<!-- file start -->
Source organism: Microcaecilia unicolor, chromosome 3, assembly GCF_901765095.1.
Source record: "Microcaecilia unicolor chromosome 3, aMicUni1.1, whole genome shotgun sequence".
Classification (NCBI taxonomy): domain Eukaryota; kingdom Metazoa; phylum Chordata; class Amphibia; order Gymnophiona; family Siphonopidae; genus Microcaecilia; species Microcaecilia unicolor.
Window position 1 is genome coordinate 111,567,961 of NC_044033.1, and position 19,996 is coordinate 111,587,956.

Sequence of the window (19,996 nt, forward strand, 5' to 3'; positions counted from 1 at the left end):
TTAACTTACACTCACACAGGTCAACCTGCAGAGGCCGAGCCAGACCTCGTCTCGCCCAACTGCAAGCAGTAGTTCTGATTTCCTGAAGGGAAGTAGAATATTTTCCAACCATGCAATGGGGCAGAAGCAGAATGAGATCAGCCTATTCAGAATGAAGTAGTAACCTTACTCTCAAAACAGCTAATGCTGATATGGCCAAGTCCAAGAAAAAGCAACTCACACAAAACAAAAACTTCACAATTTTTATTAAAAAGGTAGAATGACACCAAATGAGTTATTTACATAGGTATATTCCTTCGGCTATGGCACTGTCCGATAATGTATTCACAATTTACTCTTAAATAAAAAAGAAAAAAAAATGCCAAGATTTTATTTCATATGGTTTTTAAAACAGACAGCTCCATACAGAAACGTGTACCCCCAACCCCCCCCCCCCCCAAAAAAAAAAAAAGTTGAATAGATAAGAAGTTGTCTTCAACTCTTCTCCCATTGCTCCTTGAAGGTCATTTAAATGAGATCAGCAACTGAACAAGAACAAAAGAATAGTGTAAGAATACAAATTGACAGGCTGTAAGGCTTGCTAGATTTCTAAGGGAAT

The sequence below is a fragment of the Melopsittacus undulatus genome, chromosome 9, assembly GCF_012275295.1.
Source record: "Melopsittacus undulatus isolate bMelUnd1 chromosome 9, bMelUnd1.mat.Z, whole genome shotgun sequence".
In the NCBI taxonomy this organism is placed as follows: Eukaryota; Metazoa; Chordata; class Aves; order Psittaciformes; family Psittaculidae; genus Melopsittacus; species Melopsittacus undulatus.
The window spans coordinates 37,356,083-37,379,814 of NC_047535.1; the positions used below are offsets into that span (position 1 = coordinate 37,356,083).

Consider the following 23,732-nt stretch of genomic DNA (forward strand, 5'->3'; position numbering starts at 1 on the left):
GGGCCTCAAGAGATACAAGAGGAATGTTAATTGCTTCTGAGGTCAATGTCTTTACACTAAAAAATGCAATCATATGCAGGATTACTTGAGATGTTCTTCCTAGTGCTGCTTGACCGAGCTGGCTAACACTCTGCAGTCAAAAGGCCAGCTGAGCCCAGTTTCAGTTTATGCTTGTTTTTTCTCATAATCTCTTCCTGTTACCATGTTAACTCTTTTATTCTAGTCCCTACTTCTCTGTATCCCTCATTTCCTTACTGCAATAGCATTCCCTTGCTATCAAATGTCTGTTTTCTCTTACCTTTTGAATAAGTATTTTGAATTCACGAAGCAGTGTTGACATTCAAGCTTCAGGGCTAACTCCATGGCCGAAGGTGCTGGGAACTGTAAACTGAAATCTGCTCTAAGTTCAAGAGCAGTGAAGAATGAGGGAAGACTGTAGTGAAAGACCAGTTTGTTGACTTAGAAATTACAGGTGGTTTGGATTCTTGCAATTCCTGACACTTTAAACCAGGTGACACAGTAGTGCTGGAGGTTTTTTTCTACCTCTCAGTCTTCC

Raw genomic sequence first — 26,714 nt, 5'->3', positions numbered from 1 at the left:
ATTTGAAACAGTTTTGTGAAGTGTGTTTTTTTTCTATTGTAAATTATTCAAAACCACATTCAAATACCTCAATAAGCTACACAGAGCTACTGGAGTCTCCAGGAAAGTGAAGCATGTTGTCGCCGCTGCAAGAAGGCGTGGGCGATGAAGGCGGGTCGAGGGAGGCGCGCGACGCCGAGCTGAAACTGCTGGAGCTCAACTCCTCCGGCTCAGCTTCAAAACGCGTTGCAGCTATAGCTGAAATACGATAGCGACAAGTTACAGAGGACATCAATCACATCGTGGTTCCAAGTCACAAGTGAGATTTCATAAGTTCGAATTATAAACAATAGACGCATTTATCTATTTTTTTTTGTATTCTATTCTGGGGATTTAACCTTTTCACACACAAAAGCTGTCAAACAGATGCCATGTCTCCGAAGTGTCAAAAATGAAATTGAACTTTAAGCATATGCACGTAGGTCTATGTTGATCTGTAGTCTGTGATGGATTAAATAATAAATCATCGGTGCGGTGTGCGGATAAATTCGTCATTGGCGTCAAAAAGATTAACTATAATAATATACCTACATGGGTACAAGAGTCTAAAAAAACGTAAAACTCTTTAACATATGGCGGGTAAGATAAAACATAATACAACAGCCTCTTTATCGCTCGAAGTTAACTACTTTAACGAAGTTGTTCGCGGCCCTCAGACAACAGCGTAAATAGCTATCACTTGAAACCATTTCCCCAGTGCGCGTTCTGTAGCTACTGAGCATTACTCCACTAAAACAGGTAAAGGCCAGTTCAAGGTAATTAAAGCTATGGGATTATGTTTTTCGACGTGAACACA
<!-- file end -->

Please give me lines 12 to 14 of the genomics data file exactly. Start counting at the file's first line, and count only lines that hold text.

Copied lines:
GGGCCTCAAGAGATACAAGAGGAATGTTAATTGCTTCTGAGGTCAATGTCTTTACACTAAAAAATGCAATCATATGCAGGATTACTTGAGATGTTCTTCCTAGTGCTGCTTGACCGAGCTGGCTAACACTCTGCAGTCAAAAGGCCAGCTGAGCCCAGTTTCAGTTTATGCTTGTTTTTTCTCATAATCTCTTCCTGTTACCATGTTAACTCTTTTATTCTAGTCCCTACTTCTCTGTATCCCTCATTTCCTTACTGCAATAGCATTCCCTTGCTATCAAATGTCTGTTTTCTCTTACCTTTTGAATAAGTATTTTGAATTCACGAAGCAGTGTTGACATTCAAGCTTCAGGGCTAACTCCATGGCCGAAGGTGCTGGGAACTGTAAACTGAAATCTGCTCTAAGTTCAAGAGCAGTGAAGAATGAGGGAAGACTGTAGTGAAAGACCAGTTTGTTGACTTAGAAATTACAGGTGGTTTGGATTCTTGCAATTCCTGACACTTTAAACCAGGTGACACAGTAGTGCTGGAGGTTTTTTTCTACCTCTCAGTCTTCC

Raw genomic sequence first — 26,714 nt, 5'->3', positions numbered from 1 at the left:
ATTTGAAACAGTTTTGTGAAGTGTGTTTTTTTTCTATTGTAAATTATTCAAAACCACATTCAAATACCTCAATAAGCTACACAGAGCTACTGGAGTCTCCAGGAAAGTGAAGCATGTTGTCGCCGCTGCAAGAAGGCGTGGGCGATGAAGGCGGGTCGAGGGAGGCGCGCGACGCCGAGCTGAAACTGCTGGAGCTCAACTCCTCCGGCTCAGCTTCAAAACGCGTTGCAGCTATAGCTGAAATACGATAGCGACAAGTTACAGAGGACATCAATCACATCGTGGTTCCAAGTCACAAGTGAGATTTCATAAGTTCGAATTATAAACAATAGACGCATTTATCTATTTTTTTTTGTATTCTATTCTGGGGATTTAACCTTTTCACACACAAAAGCTGTCAAACAGATGCCATGTCTCCGAAGTGTCAAAAATGAAATTGAACTTTAAGCATATGCACGTAGGTCTATGTTGATCTGTAGTCTGTGATGGATTAAATAATAAATCATCGGTGCGGTGTGCGGATAAATTCGTCATTGGCGTCAAAAAGATTAACTATAATAATATACCTACATGGGTACAAGAGTCTAAAAAAACGTAAAACTCTTTAACATATGGCGGGTAAGATAAAACATAATACAACAGCCTCTTTATCGCTCGAAGTTAACTACTTTAACGAAGTTGTTCGCGGCCCTCAGACAACAGCGTAAATAGCTATCACTTGAAACCATTTCCCCAGTGCGCGTTCTGTAGCTACTGAGCATTACTCCACTAAAACAGGTAAAGGCCAGTTCAAGGTAATTAAAGCTATGGGATTATGTTTTTCGACGTGAACACA